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During the second World War some 1.300 illegal newspapers were issued by the Dutch resistance.
Right after the war as many of these newspapers as possible were physically preserved by Dutch memory institutions. They were described in formal library catalogues, that were digitized and brought online in the ‘90s. In 2010 the national collection of underground newspapers – some 200.000 pages – was full-text digitized in Delpher, the national aggregator for historical full-texts.
Having created online metadata and full-texts for these publications, the third pillar ''context'' was still missing, making it hard for people to understand the historic background of the newspapers.
We are currently running a project to tackle this contextual problem. We started by extracting contextual entries from a hard-copy standard work on Dutch illegal press and combined these with data from the library catalogue and Delpher into a central LOD triple store.
We then created links between historically related newspapers and used Named Entity Recognition to find persons, organisations and places related to the newspapers. We further semantically enriched the data using DBPedia.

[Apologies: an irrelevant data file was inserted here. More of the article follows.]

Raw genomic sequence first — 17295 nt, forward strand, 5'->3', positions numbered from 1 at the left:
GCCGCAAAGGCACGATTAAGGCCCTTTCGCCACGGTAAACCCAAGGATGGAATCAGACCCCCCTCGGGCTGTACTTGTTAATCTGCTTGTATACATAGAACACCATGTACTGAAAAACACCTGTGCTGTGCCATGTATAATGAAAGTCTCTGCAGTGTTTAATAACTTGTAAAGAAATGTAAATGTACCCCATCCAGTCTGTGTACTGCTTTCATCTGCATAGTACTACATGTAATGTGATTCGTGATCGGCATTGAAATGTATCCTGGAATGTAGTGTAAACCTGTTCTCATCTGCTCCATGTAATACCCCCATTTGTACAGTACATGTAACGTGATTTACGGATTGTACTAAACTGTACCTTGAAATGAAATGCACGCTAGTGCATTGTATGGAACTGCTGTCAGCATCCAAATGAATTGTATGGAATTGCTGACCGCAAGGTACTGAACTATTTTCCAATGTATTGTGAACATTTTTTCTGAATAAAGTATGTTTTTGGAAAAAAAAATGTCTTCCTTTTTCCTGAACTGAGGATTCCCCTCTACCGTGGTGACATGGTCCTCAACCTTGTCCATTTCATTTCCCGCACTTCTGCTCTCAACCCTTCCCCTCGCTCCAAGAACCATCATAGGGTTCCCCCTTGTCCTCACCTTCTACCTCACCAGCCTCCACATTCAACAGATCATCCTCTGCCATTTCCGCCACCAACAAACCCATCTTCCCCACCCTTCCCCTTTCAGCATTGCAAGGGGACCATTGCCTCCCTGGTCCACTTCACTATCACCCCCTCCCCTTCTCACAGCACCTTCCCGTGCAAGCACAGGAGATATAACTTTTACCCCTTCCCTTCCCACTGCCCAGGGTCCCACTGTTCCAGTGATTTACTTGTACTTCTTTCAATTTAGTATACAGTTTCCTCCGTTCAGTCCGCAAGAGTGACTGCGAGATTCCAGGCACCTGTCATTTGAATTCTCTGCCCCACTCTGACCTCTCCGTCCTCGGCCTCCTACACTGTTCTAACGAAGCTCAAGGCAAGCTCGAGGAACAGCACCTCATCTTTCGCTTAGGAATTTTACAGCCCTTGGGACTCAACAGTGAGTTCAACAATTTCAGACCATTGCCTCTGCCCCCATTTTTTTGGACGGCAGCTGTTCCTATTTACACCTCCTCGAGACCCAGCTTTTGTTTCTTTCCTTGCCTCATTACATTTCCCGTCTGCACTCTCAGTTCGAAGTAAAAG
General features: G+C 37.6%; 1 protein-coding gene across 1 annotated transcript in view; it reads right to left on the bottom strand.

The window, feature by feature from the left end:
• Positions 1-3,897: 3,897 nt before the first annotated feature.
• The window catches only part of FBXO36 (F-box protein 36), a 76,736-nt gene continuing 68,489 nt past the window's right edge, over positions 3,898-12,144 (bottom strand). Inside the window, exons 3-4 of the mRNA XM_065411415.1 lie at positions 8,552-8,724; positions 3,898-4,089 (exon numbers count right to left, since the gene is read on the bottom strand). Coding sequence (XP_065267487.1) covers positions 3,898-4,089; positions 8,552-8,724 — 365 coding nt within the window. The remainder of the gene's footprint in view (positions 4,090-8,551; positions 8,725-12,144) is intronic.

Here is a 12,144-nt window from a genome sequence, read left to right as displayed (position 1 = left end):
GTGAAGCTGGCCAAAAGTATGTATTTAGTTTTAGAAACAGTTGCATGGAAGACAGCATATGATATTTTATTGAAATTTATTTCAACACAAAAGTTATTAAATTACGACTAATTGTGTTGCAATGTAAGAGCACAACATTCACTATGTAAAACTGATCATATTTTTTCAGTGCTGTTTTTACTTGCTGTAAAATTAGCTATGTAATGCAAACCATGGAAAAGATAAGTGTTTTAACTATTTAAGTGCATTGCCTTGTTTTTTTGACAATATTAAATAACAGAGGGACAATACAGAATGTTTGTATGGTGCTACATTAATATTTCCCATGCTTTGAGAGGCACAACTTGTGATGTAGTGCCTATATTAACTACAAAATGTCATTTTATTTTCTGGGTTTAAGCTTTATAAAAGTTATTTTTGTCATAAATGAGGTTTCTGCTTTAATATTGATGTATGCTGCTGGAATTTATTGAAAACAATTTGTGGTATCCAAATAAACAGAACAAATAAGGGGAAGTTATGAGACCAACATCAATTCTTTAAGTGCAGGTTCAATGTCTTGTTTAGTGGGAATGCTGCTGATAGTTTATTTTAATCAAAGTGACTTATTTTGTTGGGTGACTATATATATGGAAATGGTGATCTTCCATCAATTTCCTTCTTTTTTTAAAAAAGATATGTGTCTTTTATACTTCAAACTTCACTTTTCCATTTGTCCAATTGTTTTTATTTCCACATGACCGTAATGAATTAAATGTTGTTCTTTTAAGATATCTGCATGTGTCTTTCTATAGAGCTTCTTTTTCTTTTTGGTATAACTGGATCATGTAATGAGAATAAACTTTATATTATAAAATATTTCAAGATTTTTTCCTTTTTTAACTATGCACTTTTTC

Next, using an article template to ensure uniformity and consistency, we generated 1.300 Wikipedia article stubs from the database.
Finally, we sought collaboration with the Dutch Wikipedia volunteer community to extend these stubs into full encyclopedic articles.
In this way we can give every newspaper its own Wikipedia article, making these WW2 materials much more visible to the Dutch public, over 80% of whom uses Wikipedia.
At the same time the triple store can serve as a source for alternative applications, like data visualizations. This will enable us to visualize connections and networks between underground newspapers, as they developed over time between 1940 and 1945.
Presentation during the DCH (Digital Cultural Heritage) conference, 30th Aug - 1st Sept 2017, Staatsbibliothek Berlin, Germany - http://dch2017.net